Members of the PKK terrorist organization in Switzerland tortured a man they suspected of having connections to Turkish authorities, according to a report by a Swiss daily published Sunday.
The victim, who changed his name to Aydın K. and works in a pizzeria in the town of Biel just northwest of the capital Bern, was interrogated for more than six hours by six PKK members, who threatened to kill him, a report by the Berner Zeitung said.
An indictment prepared by the prosecution said the six PKK members committed a range of crimes including "cruel treatment," "torture," "beating" and "forced confession" in a restaurant's cellar in May 2019, said the report which also touched on the alleged collusion between Swiss authorities and the PKK.
The PKK members reportedly accused Aydın K. of providing Turkish authorities with the name of the pizzeria's owner, who was detained in Turkey for their links to the PKK – a claim the victim denies.
They allegedly locked a barefoot Aydın K. in the restaurant's walk-in freezer twice for about 10 minutes each time, the report said, citing the indictment. It added that they repeatedly threatened to "break all his bones, dismember him and leave him in the freezer until the next morning."
According to the report, the PKK members also showed him photos of his children and threatened to harm his family.
Deniz D., a so-called senior member of the terrorist group in Switzerland, threatened Aydın K. in a bid to manipulate him to confess to their accusations and cooperate.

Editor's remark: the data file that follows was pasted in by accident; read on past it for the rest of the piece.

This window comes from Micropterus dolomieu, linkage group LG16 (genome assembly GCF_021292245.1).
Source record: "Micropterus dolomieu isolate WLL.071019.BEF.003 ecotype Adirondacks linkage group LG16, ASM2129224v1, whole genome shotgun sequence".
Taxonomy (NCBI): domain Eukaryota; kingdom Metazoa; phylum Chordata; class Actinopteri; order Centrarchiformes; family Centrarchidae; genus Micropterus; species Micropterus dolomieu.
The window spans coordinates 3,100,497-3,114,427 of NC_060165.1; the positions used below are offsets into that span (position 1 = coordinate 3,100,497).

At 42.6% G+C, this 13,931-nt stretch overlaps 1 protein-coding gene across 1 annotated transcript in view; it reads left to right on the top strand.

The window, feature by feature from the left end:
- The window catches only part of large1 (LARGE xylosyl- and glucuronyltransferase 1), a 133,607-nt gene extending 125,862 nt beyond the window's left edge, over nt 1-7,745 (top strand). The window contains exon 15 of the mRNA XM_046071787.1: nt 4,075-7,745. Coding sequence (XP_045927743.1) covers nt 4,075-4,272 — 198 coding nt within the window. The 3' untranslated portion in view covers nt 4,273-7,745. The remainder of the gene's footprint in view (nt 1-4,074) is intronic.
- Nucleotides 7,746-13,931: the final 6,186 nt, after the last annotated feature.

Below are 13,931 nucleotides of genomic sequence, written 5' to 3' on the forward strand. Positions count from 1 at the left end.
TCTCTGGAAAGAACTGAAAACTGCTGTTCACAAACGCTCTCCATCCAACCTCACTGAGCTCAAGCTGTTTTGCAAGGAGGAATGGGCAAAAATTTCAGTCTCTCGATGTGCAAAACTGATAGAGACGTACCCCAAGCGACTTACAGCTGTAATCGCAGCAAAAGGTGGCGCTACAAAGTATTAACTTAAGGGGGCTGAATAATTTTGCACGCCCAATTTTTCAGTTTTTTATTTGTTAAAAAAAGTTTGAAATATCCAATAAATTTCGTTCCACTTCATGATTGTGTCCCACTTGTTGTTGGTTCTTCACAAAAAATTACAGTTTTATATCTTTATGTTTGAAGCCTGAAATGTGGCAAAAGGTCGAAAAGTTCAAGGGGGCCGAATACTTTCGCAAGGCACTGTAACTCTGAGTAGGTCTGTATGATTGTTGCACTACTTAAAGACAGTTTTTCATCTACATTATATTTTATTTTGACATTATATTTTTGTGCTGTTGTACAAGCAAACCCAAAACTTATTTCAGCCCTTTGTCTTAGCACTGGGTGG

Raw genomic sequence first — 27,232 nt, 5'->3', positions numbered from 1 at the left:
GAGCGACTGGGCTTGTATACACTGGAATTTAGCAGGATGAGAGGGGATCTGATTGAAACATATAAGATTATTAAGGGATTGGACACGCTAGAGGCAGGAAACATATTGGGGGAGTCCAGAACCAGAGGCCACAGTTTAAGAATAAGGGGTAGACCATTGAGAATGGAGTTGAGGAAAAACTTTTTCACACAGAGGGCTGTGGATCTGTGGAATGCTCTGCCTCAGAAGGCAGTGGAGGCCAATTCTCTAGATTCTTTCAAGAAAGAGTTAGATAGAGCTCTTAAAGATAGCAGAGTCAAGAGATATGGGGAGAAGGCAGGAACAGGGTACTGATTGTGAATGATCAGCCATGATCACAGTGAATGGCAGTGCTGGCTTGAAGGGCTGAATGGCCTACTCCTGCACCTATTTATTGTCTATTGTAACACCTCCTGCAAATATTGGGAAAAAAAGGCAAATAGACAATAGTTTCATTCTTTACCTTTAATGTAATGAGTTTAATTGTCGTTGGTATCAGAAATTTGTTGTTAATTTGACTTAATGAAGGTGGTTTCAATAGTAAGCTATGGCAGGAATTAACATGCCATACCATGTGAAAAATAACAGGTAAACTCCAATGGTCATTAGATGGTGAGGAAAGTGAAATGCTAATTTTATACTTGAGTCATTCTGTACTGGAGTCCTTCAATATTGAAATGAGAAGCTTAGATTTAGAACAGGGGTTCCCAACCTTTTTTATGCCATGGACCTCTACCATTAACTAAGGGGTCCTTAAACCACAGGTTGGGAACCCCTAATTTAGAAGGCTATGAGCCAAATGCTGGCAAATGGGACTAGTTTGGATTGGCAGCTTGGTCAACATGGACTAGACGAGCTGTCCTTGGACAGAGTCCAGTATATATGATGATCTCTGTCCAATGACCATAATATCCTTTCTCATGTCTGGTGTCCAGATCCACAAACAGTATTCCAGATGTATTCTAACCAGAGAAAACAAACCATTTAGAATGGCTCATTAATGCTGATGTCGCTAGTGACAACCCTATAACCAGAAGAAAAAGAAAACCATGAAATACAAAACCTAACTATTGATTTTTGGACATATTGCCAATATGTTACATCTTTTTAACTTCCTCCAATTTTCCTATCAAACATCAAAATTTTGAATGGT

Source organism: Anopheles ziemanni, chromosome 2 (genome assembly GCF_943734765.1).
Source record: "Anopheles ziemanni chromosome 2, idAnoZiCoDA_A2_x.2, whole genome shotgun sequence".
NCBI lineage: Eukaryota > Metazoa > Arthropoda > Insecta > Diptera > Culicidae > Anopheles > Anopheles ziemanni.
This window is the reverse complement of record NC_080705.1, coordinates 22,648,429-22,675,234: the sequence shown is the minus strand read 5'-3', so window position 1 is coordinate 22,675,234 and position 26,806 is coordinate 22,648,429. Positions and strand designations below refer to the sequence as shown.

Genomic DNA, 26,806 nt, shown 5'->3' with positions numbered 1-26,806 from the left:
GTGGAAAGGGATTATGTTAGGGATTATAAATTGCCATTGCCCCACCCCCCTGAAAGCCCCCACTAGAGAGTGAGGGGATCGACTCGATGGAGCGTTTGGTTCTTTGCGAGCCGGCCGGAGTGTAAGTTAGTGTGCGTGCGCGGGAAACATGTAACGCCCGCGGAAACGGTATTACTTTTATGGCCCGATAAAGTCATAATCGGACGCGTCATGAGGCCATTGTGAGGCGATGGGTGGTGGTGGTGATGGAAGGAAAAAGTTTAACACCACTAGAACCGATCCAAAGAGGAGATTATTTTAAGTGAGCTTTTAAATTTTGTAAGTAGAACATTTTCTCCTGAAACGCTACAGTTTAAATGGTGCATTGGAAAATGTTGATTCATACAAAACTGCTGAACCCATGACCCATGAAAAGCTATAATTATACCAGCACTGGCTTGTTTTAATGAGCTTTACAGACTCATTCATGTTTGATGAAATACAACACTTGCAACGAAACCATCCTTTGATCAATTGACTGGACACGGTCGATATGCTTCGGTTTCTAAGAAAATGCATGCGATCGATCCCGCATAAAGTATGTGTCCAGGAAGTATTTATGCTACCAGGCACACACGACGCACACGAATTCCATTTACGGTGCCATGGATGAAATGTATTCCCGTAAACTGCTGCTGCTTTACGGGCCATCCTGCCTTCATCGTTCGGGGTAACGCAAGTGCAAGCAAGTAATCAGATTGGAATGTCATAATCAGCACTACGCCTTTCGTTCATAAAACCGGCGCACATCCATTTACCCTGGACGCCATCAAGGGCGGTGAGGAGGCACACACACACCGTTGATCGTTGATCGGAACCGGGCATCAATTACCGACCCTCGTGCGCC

Also the head of its so-called "torture unit," Deniz D. reportedly brandished a knife and one of the suspects stabbed the victim in the calf.
Four of the six suspects who took part in the torture were put on trial, while Deniz D. and another unidentified suspect fled the country.
Describing the measures taken by Swiss authorities in the case as "questionable," the report blamed officials for the escape of Deniz D. and the other fugitive, who is also thought to be one of the terrorist organization's so-called top members.
Stating that their escape was "not a coincidence," journalist Kurt Pelda said: "Outraged by the incident in the pizzeria, a federal authority contacted the Swiss PKK leadership and issued a warning. Then, Deniz D. quickly packed his bags and disappeared abroad."
"The responsible public prosecutor from Biel initially only ordered a nationwide manhunt, and so Deniz D. was able to escape. There are many signs that the authorities did not want to expose the PKK too openly," said the report.
Switzerland's lack of recognition of PKK as a terrorist organization has attracted criticism as the country has become a "safe haven" for the terrorists.
The PKK and its sympathizers carried out many violent attacks and rallies targeting the Turkish community in Europe. In 2020, backers of the terrorist group vandalized mosques and shops belonging to the Turkish community in Germany. Similar incidents were also reported in Belgium and Switzerland.
Turkey has long criticized European authorities for tolerating the PKK in their countries and has pressured them to take stricter measures against the propaganda, recruitment and fundraising activities of the group. Despite its status as a designated international terrorist organization, the PKK has enjoyed relative freedom in European cities and has a particularly strong presence in Germany. PKK supporters have been allowed to hold rallies, recruit militants and collect funds in Germany, which is home to some 5 million people of Turkish origin, including Kurds.
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